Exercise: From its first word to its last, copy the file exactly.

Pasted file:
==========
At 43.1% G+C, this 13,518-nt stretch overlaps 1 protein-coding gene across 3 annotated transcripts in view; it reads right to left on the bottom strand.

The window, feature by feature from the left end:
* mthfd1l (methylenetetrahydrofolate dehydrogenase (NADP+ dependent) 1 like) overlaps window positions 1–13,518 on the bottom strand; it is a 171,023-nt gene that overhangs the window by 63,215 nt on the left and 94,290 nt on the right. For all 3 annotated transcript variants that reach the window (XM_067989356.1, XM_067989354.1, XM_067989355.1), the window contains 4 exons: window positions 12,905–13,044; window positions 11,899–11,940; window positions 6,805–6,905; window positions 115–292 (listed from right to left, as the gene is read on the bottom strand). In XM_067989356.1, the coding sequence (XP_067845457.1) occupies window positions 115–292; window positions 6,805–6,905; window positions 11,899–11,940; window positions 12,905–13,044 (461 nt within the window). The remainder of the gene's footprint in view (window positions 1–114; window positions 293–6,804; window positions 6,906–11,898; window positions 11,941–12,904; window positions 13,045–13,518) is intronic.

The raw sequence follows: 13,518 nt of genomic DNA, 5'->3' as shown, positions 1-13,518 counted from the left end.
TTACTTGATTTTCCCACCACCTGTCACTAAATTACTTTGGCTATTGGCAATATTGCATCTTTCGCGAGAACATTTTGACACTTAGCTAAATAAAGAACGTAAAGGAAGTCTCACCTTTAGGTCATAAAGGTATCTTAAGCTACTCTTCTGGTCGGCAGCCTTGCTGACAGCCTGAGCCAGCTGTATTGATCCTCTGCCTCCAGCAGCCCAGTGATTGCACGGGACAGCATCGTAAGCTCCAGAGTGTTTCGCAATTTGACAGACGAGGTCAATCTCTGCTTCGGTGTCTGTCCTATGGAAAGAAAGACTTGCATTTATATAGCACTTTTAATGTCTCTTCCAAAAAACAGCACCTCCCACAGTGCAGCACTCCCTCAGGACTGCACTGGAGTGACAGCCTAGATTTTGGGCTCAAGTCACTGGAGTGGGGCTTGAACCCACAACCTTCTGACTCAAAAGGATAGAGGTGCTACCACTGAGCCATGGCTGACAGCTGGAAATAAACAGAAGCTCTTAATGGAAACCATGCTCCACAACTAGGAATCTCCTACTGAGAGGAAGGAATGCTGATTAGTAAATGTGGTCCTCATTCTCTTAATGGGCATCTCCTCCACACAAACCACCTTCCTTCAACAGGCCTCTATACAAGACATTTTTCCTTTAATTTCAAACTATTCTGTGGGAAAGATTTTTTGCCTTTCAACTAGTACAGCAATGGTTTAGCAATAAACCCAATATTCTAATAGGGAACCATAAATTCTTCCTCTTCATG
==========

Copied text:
At 43.1% G+C, this 13,518-nt stretch overlaps 1 protein-coding gene across 3 annotated transcripts in view; it reads right to left on the bottom strand.

The window, feature by feature from the left end:
* mthfd1l (methylenetetrahydrofolate dehydrogenase (NADP+ dependent) 1 like) overlaps window positions 1–13,518 on the bottom strand; it is a 171,023-nt gene that overhangs the window by 63,215 nt on the left and 94,290 nt on the right. For all 3 annotated transcript variants that reach the window (XM_067989356.1, XM_067989354.1, XM_067989355.1), the window contains 4 exons: window positions 12,905–13,044; window positions 11,899–11,940; window positions 6,805–6,905; window positions 115–292 (listed from right to left, as the gene is read on the bottom strand). In XM_067989356.1, the coding sequence (XP_067845457.1) occupies window positions 115–292; window positions 6,805–6,905; window positions 11,899–11,940; window positions 12,905–13,044 (461 nt within the window). The remainder of the gene's footprint in view (window positions 1–114; window positions 293–6,804; window positions 6,906–11,898; window positions 11,941–12,904; window positions 13,045–13,518) is intronic.

The raw sequence follows: 13,518 nt of genomic DNA, 5'->3' as shown, positions 1-13,518 counted from the left end.
TTACTTGATTTTCCCACCACCTGTCACTAAATTACTTTGGCTATTGGCAATATTGCATCTTTCGCGAGAACATTTTGACACTTAGCTAAATAAAGAACGTAAAGGAAGTCTCACCTTTAGGTCATAAAGGTATCTTAAGCTACTCTTCTGGTCGGCAGCCTTGCTGACAGCCTGAGCCAGCTGTATTGATCCTCTGCCTCCAGCAGCCCAGTGATTGCACGGGACAGCATCGTAAGCTCCAGAGTGTTTCGCAATTTGACAGACGAGGTCAATCTCTGCTTCGGTGTCTGTCCTATGGAAAGAAAGACTTGCATTTATATAGCACTTTTAATGTCTCTTCCAAAAAACAGCACCTCCCACAGTGCAGCACTCCCTCAGGACTGCACTGGAGTGACAGCCTAGATTTTGGGCTCAAGTCACTGGAGTGGGGCTTGAACCCACAACCTTCTGACTCAAAAGGATAGAGGTGCTACCACTGAGCCATGGCTGACAGCTGGAAATAAACAGAAGCTCTTAATGGAAACCATGCTCCACAACTAGGAATCTCCTACTGAGAGGAAGGAATGCTGATTAGTAAATGTGGTCCTCATTCTCTTAATGGGCATCTCCTCCACACAAACCACCTTCCTTCAACAGGCCTCTATACAAGACATTTTTCCTTTAATTTCAAACTATTCTGTGGGAAAGATTTTTTGCCTTTCAACTAGTACAGCAATGGTTTAGCAATAAACCCAATATTCTAATAGGGAACCATAAATTCTTCCTCTTCATG